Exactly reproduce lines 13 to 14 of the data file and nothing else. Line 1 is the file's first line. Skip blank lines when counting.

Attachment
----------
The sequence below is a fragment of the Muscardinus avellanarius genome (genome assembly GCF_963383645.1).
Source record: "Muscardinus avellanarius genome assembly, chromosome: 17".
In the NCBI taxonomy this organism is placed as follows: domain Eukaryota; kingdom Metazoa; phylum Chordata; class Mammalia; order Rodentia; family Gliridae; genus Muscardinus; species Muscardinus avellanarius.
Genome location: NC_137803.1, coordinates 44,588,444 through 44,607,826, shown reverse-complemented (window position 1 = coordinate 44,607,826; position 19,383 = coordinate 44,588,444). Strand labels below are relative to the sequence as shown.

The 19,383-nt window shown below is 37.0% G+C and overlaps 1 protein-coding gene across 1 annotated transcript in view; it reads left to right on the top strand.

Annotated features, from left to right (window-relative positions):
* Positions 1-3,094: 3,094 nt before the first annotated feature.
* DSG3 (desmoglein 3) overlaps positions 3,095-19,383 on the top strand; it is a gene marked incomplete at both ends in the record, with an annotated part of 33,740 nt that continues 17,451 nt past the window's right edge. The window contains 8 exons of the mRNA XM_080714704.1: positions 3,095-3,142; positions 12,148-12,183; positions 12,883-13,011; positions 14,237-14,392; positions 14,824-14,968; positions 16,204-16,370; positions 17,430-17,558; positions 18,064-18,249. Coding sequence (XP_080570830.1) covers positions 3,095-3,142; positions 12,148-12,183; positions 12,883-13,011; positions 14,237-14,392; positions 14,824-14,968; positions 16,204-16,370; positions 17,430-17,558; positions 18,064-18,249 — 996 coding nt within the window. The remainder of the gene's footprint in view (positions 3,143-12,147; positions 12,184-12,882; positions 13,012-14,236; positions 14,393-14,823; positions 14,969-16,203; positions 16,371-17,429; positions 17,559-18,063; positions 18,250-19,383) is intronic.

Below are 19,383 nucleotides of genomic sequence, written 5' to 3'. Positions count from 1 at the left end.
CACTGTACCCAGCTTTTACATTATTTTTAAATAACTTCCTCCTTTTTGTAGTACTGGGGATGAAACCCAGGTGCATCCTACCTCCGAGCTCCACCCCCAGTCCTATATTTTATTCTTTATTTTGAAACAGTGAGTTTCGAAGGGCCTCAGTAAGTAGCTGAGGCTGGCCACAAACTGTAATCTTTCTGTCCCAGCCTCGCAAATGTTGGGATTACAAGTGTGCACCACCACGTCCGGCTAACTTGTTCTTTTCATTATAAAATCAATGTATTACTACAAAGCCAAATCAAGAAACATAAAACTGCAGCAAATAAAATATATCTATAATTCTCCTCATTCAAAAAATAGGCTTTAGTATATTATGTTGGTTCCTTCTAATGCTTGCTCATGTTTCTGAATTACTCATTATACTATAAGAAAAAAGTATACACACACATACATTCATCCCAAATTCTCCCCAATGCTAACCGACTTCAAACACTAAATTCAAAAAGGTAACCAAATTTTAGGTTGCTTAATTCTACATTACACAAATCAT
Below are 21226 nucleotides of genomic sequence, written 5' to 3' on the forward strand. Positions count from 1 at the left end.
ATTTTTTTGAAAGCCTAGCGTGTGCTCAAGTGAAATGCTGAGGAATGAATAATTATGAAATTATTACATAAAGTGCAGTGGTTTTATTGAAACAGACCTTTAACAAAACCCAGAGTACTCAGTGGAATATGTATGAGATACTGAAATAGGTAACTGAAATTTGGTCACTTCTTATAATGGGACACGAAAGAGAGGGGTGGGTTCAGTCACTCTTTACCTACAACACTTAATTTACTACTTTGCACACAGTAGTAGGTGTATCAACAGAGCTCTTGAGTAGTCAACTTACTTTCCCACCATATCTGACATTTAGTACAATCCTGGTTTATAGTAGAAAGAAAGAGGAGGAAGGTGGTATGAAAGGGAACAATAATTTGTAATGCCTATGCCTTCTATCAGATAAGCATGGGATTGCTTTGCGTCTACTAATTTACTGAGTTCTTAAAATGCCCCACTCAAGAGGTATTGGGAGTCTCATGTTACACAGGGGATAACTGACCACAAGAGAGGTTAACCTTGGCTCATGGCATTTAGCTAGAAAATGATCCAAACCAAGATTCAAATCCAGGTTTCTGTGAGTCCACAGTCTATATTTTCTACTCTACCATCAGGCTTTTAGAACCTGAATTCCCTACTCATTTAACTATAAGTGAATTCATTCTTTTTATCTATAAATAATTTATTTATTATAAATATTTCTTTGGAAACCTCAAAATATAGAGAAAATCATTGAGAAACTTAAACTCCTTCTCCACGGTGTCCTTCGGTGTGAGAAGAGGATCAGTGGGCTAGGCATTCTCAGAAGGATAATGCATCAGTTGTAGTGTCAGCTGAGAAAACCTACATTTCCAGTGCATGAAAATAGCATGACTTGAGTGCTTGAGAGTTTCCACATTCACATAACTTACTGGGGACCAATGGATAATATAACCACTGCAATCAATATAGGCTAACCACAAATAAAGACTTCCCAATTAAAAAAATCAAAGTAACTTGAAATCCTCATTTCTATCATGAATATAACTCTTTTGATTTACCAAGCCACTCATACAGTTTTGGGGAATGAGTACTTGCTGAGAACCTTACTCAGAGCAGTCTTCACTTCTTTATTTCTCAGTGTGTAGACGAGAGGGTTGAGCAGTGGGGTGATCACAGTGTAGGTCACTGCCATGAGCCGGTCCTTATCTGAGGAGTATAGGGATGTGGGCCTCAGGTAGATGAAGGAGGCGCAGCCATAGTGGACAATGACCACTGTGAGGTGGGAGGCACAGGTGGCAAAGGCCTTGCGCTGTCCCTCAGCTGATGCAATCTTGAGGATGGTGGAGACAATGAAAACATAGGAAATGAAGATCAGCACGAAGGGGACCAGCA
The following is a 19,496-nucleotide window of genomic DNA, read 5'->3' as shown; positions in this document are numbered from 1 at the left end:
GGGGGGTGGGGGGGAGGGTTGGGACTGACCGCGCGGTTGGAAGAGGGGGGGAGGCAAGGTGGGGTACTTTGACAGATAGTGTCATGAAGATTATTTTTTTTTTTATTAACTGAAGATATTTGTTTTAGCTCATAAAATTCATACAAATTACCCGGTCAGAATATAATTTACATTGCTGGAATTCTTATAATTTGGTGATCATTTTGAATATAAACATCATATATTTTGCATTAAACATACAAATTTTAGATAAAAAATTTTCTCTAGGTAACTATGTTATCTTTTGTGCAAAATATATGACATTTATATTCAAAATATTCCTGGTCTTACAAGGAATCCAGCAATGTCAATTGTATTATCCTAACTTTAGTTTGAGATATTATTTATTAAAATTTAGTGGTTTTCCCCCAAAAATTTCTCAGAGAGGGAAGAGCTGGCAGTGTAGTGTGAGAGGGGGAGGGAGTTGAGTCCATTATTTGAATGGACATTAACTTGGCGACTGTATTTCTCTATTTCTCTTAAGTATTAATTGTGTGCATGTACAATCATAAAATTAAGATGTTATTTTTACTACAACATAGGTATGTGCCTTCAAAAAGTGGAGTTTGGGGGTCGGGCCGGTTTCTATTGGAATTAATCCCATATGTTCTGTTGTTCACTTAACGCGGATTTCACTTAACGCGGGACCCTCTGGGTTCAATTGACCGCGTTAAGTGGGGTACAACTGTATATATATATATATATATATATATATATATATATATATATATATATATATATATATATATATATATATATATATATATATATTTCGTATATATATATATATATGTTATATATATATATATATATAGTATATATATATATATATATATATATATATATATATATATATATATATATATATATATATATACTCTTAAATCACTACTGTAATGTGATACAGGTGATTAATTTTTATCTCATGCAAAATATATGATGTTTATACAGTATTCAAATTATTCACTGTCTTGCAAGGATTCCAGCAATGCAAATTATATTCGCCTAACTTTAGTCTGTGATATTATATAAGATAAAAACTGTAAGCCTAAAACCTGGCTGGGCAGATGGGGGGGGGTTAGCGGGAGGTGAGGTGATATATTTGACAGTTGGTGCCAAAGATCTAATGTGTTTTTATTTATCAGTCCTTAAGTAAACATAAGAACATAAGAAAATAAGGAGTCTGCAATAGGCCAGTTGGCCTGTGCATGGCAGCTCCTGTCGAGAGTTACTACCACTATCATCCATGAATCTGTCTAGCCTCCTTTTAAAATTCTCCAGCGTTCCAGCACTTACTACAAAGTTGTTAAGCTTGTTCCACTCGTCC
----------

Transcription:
The following is a 19,496-nucleotide window of genomic DNA, read 5'->3' as shown; positions in this document are numbered from 1 at the left end:
GGGGGGTGGGGGGGAGGGTTGGGACTGACCGCGCGGTTGGAAGAGGGGGGGAGGCAAGGTGGGGTACTTTGACAGATAGTGTCATGAAGATTATTTTTTTTTTTATTAACTGAAGATATTTGTTTTAGCTCATAAAATTCATACAAATTACCCGGTCAGAATATAATTTACATTGCTGGAATTCTTATAATTTGGTGATCATTTTGAATATAAACATCATATATTTTGCATTAAACATACAAATTTTAGATAAAAAATTTTCTCTAGGTAACTATGTTATCTTTTGTGCAAAATATATGACATTTATATTCAAAATATTCCTGGTCTTACAAGGAATCCAGCAATGTCAATTGTATTATCCTAACTTTAGTTTGAGATATTATTTATTAAAATTTAGTGGTTTTCCCCCAAAAATTTCTCAGAGAGGGAAGAGCTGGCAGTGTAGTGTGAGAGGGGGAGGGAGTTGAGTCCATTATTTGAATGGACATTAACTTGGCGACTGTATTTCTCTATTTCTCTTAAGTATTAATTGTGTGCATGTACAATCATAAAATTAAGATGTTATTTTTACTACAACATAGGTATGTGCCTTCAAAAAGTGGAGTTTGGGGGTCGGGCCGGTTTCTATTGGAATTAATCCCATATGTTCTGTTGTTCACTTAACGCGGATTTCACTTAACGCGGGACCCTCTGGGTTCAATTGACCGCGTTAAGTGGGGTACAACTGTATATATATATATATATATATATATATATATATATATATATATATATATATATATATATATATATATATATATATATATATATTTCGTATATATATATATATATGTTATATATATATATATATATAGTATATATATATATATATATATATATATATATATATATATATATATATATATATATATATATACTCTTAAATCACTACTGTAATGTGATACAGGTGATTAATTTTTATCTCATGCAAAATATATGATGTTTATACAGTATTCAAATTATTCACTGTCTTGCAAGGATTCCAGCAATGCAAATTATATTCGCCTAACTTTAGTCTGTGATATTATATAAGATAAAAACTGTAAGCCTAAAACCTGGCTGGGCAGATGGGGGGGGGTTAGCGGGAGGTGAGGTGATATATTTGACAGTTGGTGCCAAAGATCTAATGTGTTTTTATTTATCAGTCCTTAAGTAAACATAAGAACATAAGAAAATAAGGAGTCTGCAATAGGCCAGTTGGCCTGTGCATGGCAGCTCCTGTCGAGAGTTACTACCACTATCATCCATGAATCTGTCTAGCCTCCTTTTAAAATTCTCCAGCGTTCCAGCACTTACTACAAAGTTGTTAAGCTTGTTCCACTCGTCC